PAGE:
The photograph, along with pictures of crowded hallways in the nearby Paulding County School District, have drawn national attention, with health experts warning that the lack of masks and social distancing could contribute to the virus spreading. Cherokee requires masks for staff, and neither district mandates them for students, leaving that decision optional. That choice has been supported by some parents in both districts, and this week Gov. Brian Kemp said he would not implement a mask mandate for schools.
While Cherokee revises its plans for Etowah High, parents in nearby Cobb and Gwinnett counties are pushing their local leaders to open schools. Both districts announced recently that they were abandoning plans for in-person schooling, opting to start the year online, but both then rebounded with plans for a phased-in reopening, starting with younger students. Marietta’s school board on Tuesday also approved plans for reopening some classrooms after Labor Day.
In Cherokee, Hightower has resorted to calls for individual responsibility, saying he wears a mask whenever he can’t keep a safe distance from others.
“We know all parents do not believe the scientific research that indicates masks are beneficial, but I believe it and see masks as an important measure to help us keep schools open,” he wrote Tuesday on the school district’s home page. He made a similar plea Friday, saying “we need to social distance whenever we can, and always wear masks when we cannot,” adding it was a “critical component” to keeping schools open.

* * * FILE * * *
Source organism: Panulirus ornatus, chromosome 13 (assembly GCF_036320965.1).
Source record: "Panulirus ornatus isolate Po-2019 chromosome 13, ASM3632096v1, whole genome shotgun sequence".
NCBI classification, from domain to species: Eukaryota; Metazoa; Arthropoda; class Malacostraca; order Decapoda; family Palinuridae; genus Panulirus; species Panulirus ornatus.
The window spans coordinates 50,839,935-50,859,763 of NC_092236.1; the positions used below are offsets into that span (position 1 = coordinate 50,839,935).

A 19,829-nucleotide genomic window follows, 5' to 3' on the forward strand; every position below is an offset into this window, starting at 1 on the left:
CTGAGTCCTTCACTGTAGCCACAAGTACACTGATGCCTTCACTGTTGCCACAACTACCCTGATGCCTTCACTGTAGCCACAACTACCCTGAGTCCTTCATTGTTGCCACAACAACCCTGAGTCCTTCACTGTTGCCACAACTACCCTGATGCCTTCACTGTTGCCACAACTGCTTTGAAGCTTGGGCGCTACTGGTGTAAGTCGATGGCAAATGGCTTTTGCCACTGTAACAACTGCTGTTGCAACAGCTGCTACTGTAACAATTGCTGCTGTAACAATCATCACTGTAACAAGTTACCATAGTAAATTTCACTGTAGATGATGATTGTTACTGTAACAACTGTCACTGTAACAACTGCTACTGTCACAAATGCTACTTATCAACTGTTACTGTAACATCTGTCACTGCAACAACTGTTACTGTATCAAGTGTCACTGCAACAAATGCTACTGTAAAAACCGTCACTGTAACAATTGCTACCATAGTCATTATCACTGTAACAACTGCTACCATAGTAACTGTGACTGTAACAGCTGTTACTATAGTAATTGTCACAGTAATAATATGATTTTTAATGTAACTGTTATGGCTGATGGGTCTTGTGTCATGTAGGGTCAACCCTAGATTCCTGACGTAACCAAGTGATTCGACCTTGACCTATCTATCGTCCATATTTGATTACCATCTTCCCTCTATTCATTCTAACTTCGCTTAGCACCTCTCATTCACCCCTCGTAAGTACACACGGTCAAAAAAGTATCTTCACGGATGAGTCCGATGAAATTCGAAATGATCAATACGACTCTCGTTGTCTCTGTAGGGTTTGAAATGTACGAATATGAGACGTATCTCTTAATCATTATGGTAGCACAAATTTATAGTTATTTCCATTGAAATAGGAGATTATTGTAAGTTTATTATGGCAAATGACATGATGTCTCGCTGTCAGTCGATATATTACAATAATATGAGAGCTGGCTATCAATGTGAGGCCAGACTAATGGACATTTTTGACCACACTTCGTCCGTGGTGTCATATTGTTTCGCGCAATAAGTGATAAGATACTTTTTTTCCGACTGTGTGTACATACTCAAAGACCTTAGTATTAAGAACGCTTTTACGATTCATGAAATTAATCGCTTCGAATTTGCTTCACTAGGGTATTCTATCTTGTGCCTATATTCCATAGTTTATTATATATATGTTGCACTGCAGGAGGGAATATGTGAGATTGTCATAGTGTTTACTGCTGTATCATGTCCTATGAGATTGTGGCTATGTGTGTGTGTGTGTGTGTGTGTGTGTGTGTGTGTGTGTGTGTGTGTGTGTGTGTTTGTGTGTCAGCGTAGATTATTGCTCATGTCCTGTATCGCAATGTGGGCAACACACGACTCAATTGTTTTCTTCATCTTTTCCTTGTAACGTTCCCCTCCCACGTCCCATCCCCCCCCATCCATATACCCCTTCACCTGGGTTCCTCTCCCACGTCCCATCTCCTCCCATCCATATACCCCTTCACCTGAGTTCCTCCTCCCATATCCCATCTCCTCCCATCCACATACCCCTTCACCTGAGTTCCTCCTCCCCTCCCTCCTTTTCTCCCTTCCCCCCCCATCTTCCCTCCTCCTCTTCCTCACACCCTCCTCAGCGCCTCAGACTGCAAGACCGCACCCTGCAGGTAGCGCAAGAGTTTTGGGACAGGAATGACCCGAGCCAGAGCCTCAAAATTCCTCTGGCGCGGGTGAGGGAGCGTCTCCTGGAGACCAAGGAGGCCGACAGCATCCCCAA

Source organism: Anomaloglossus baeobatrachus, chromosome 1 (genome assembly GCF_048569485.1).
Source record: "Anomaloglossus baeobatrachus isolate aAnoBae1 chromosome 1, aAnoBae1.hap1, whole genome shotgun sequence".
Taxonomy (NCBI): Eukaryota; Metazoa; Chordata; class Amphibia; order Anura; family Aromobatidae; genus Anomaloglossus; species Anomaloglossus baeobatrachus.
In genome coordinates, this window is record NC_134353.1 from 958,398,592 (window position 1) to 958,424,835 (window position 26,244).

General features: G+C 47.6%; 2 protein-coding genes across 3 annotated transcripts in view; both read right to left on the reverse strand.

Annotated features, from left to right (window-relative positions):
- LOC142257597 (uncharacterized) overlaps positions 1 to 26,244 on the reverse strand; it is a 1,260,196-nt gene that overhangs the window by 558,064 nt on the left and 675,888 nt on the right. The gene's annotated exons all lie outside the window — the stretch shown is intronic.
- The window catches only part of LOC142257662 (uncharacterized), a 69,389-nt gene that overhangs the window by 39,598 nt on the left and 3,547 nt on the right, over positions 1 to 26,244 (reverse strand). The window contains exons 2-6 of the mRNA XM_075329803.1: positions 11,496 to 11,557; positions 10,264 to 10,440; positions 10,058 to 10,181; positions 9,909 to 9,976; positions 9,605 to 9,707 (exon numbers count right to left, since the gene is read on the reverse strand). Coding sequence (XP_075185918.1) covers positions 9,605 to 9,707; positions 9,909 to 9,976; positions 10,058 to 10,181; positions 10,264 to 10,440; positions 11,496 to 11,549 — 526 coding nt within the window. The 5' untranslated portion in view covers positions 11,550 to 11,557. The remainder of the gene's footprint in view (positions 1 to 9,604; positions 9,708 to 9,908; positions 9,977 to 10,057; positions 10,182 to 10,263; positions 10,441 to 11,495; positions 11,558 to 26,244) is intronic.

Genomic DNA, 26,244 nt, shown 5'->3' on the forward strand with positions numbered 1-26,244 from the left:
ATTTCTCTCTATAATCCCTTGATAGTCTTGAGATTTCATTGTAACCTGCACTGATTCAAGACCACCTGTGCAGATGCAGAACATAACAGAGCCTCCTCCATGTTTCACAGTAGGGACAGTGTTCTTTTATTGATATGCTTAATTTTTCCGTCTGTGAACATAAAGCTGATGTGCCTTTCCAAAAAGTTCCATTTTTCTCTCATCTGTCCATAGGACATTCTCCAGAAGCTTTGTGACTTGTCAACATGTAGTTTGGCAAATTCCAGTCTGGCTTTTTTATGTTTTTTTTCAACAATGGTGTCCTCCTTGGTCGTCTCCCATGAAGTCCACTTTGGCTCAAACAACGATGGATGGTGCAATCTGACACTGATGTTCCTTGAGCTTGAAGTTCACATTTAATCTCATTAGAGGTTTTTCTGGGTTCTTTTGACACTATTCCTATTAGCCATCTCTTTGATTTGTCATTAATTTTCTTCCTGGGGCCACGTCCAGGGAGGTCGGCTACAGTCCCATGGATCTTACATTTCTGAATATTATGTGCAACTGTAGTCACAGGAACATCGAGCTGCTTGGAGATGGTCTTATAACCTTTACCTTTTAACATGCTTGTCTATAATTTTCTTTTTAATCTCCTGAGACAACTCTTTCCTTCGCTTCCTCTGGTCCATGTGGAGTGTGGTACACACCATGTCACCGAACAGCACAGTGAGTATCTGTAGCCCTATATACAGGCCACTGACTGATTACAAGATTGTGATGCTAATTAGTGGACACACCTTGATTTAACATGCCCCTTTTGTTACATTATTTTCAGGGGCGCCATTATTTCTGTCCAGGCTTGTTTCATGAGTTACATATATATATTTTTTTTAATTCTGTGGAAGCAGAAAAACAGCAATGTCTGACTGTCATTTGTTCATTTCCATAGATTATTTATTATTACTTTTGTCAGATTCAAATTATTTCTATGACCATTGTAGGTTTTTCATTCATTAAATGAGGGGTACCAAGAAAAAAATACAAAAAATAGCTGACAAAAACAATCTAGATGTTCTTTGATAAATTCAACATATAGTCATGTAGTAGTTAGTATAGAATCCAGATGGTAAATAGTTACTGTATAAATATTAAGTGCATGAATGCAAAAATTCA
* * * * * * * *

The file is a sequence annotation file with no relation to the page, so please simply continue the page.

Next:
Around the same time that the Etowah High photo surfaced online, photos of packed hallways at North Paulding High went viral. The district suspended two students, including one who publicly acknowledged posting one of the photos on social media, but rescinded the suspensions after a national backlash.
State School Superintendent Richard Woods said in the midst of that controversy that school districts have the authority to require students to wear masks.
There is a range of opinion among Cherokee County parents about their schools’ response to the pandemic. The district, which serves more than 42,000 students, let families choose between in-person and online schooling. About 3 in 4 chose classrooms.
Some rallied at the district headquarters Tuesday morning, hoisting signs that thanked employees for opening and thanking the district for giving them a choice for in-person classes, according to Channel 2 Action News.
Others wish it had been planned differently.
“It was a total cluster; they just crammed kids in a class,” said Mandy Birdsong, whose son is a sophomore at Etowah High. He was uninspired by the online learning last spring, and he misses his friends, so the family chose in-person schooling for him because he needed the motivation.
Birdsong wants administrators to reopen more safely three weeks from now, perhaps with fewer students on campus by alternating attendance days.
Birdsong thinks the masks are a challenge though.
“Kids learn from their parents, so if their parents aren’t wearing masks, the kids won’t either,” she said. “I’m going out and seeing 70% of people still not wearing masks.”